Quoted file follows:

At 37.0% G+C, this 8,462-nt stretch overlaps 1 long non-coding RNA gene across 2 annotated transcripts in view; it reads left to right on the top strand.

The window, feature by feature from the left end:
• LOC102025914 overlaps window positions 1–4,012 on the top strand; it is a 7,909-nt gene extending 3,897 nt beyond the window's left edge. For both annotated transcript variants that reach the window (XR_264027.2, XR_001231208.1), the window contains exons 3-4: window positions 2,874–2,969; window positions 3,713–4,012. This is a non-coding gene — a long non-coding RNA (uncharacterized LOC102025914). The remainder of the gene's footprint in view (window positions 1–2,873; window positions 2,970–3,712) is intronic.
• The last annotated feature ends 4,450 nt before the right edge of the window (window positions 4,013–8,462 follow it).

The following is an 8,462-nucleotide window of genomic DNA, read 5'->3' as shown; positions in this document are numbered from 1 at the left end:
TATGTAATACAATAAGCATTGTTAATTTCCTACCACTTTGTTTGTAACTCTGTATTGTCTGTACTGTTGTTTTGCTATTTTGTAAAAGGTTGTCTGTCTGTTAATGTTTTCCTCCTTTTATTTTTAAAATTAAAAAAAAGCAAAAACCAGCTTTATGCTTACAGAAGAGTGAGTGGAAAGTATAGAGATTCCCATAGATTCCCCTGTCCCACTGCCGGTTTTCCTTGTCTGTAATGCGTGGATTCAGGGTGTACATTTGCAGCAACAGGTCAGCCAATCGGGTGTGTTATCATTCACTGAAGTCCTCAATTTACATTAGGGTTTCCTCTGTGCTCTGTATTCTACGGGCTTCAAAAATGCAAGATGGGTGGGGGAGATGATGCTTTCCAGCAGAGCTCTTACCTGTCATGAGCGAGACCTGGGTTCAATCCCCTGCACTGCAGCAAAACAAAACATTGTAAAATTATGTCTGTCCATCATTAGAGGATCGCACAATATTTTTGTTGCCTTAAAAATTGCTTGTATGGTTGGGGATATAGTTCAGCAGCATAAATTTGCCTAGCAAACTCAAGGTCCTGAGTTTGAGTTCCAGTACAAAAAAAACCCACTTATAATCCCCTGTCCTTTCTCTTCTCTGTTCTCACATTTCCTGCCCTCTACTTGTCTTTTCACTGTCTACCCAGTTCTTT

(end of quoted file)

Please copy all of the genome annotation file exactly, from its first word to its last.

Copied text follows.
At 37.0% G+C, this 8,462-nt stretch overlaps 1 long non-coding RNA gene across 2 annotated transcripts in view; it reads left to right on the top strand.

The window, feature by feature from the left end:
• LOC102025914 overlaps window positions 1–4,012 on the top strand; it is a 7,909-nt gene extending 3,897 nt beyond the window's left edge. For both annotated transcript variants that reach the window (XR_264027.2, XR_001231208.1), the window contains exons 3-4: window positions 2,874–2,969; window positions 3,713–4,012. This is a non-coding gene — a long non-coding RNA (uncharacterized LOC102025914). The remainder of the gene's footprint in view (window positions 1–2,873; window positions 2,970–3,712) is intronic.
• The last annotated feature ends 4,450 nt before the right edge of the window (window positions 4,013–8,462 follow it).

The following is an 8,462-nucleotide window of genomic DNA, read 5'->3' as shown; positions in this document are numbered from 1 at the left end:
TATGTAATACAATAAGCATTGTTAATTTCCTACCACTTTGTTTGTAACTCTGTATTGTCTGTACTGTTGTTTTGCTATTTTGTAAAAGGTTGTCTGTCTGTTAATGTTTTCCTCCTTTTATTTTTAAAATTAAAAAAAAGCAAAAACCAGCTTTATGCTTACAGAAGAGTGAGTGGAAAGTATAGAGATTCCCATAGATTCCCCTGTCCCACTGCCGGTTTTCCTTGTCTGTAATGCGTGGATTCAGGGTGTACATTTGCAGCAACAGGTCAGCCAATCGGGTGTGTTATCATTCACTGAAGTCCTCAATTTACATTAGGGTTTCCTCTGTGCTCTGTATTCTACGGGCTTCAAAAATGCAAGATGGGTGGGGGAGATGATGCTTTCCAGCAGAGCTCTTACCTGTCATGAGCGAGACCTGGGTTCAATCCCCTGCACTGCAGCAAAACAAAACATTGTAAAATTATGTCTGTCCATCATTAGAGGATCGCACAATATTTTTGTTGCCTTAAAAATTGCTTGTATGGTTGGGGATATAGTTCAGCAGCATAAATTTGCCTAGCAAACTCAAGGTCCTGAGTTTGAGTTCCAGTACAAAAAAAACCCACTTATAATCCCCTGTCCTTTCTCTTCTCTGTTCTCACATTTCCTGCCCTCTACTTGTCTTTTCACTGTCTACCCAGTTCTTT